Politics & Government
9:42 am
Wed December 4, 2013

Tuscaloosa Tornado lessons taught at Harvard

Tuscaloosa Mayor Walt Maddox spoke at Harvard University's Kennedy School of Government today about the city's response to the April 27, 2011 tornado. I sat down with the Mayor just before he headed to the Boston area. Maddox says no disaster plan could have covered every challenge Tuscaloosa faced that day...

Walt Maddox: Well, I think the, obviously, each disaster has its own unique set of circumstances, so it’s never apples to apples, but there’s some key ingredients that you will, or key components that you will find in every disaster, and one is being prepared to meet that challenge. Number two, is what do you do in those first few hours to organize your response? Not only in terms of getting people out there, but how do you begin staging logistical backup that’s gonna be needed to [feed], clothe, and shelter thousands upon thousands of either national guardsmen or volunteers? All of those components we had in place pretty quickly that was able to get us through the first twenty-four to forty-eight hours, which is critical.

Pat Duggins: Is there anything, looking back, that you would have done differently that you would have done differently in terms of planning or execution?

Maddox: There’re hundreds of things that we would do differently. Probably the biggest, one of the biggest mistakes that we made was assuming that every part of our disaster management response would be there when we needed it. We never tried to do a scenario that had us losing a fire station, or losing a police station, or losing about twenty percent or our heavy equipment, or losing ten percent of our fleet. We also didn’t have a scenario in place that had us losing the American Red Cross and Salvation Army. And so you can imagine that when we were responding in the first few hours after the tornado, we were having to adapt pretty quickly in trying to respond about those resources. I think the other thing that we underestimated, and a lot of it had to do with losing the Red Cross, and the EMA, and the Salvation Army, was what to do with volunteers and how to strategically align those volunteers into our disaster area.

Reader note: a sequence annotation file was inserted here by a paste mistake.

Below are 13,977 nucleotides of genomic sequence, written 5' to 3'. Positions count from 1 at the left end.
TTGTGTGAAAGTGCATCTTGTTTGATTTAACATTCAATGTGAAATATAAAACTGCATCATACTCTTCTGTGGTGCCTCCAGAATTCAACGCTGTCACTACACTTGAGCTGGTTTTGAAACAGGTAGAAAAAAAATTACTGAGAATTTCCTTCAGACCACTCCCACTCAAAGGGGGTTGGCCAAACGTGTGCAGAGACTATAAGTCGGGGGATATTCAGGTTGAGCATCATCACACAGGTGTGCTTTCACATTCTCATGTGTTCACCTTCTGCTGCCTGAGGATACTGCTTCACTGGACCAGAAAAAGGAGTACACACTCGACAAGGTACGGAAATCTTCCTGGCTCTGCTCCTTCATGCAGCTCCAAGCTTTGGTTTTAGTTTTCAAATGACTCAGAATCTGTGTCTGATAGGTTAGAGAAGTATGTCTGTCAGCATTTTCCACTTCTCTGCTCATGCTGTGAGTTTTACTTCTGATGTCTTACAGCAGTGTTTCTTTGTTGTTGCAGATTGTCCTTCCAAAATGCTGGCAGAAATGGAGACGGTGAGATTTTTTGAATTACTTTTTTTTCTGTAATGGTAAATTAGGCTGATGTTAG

Pat: Let me make an observation, followed by a question. My wife and I live in The Downs neighborhood of Tuscaloosa, which was one of the areas hit by the storm, not as hard as others, but it got hit. Within twenty-four hours, you had waves of college kids handing out bag lunches or clearing tree limbs with chain saws, and if you look at post disaster news coverage in other parts of the country, there doesn’t seem to be that neighbor helping neighbor philosophy. How much of that makes Tuscaloosa’s experience unique and not transferable to other parts of the country?

Maddox: Well, I think it has its, it’s a very good question, and it’s one I thought a lot about. First of all, I think it’s just part of our southern hospitality to help our neighbors, and we have less reliance on government in the south culturally than maybe other parts of the nation. So, I think it’s very instinctive of us just to not wait on someone to come help us, we go out and help our neighbors. So, I think that had a lot to do with that response. Number two, is that we were able, within the first twenty-four hours, we created an environment where you had very little lawlessness. It didn’t mean it was perfect across the twelve and a half percent of the city, but for the most part, there was law and order. Which then allows volunteers to feel free to come in and to be able to help their fellow neighbor, and I think that played a major role in it. The other thing too, though, helped, was we had very good coordination with our utilities, so most of the time we were able to get volunteers staged in areas where we didn’t have a lot of utility relocation going on.

Pat: As we start to wrap up, Mr. Mayor, what is the silliest question that you keep getting asked about the tornado?

Maddox: Where did we hide all the bodies? As morbid as that sounds, I will still, from time to time be told, you know, that we didn’t give the exact fatality count or we were hiding bodies in certain areas of the city, to keep people from feeling hopeless. You know, and I just shake my head and think there’s, you know, that’s, without a doubt, one of the silliest things I’ve ever heard. But yet, you know, there’s still some people that believe that to be true, which is obviously the farthest thing from the truth itself.

Pat: Last question, Mr. Mayor, this class at the Kennedy School of Government at Harvard is full of what may be future governmental leaders. What do you hope they take away from today’s talk?

Maddox: Well, I hope they, number one, take away what a community can do when it comes together, and how petty our differences look when we’re all pushed up against the wall and we need to help our fellow citizens. Number two, as the future leaders in this country, I hope they will look at preparation as a way to respond to a disaster. You shouldn’t wait till your community has had an EF-5 tornado rip through it or has had a chemical spill. We need to have our cities and counties prepared in advance of it, and my hope is that they will do that and not have a reliance that we’ve got to wait on the federal and state government to do it for us. I think if we can do that, we will have made a difference.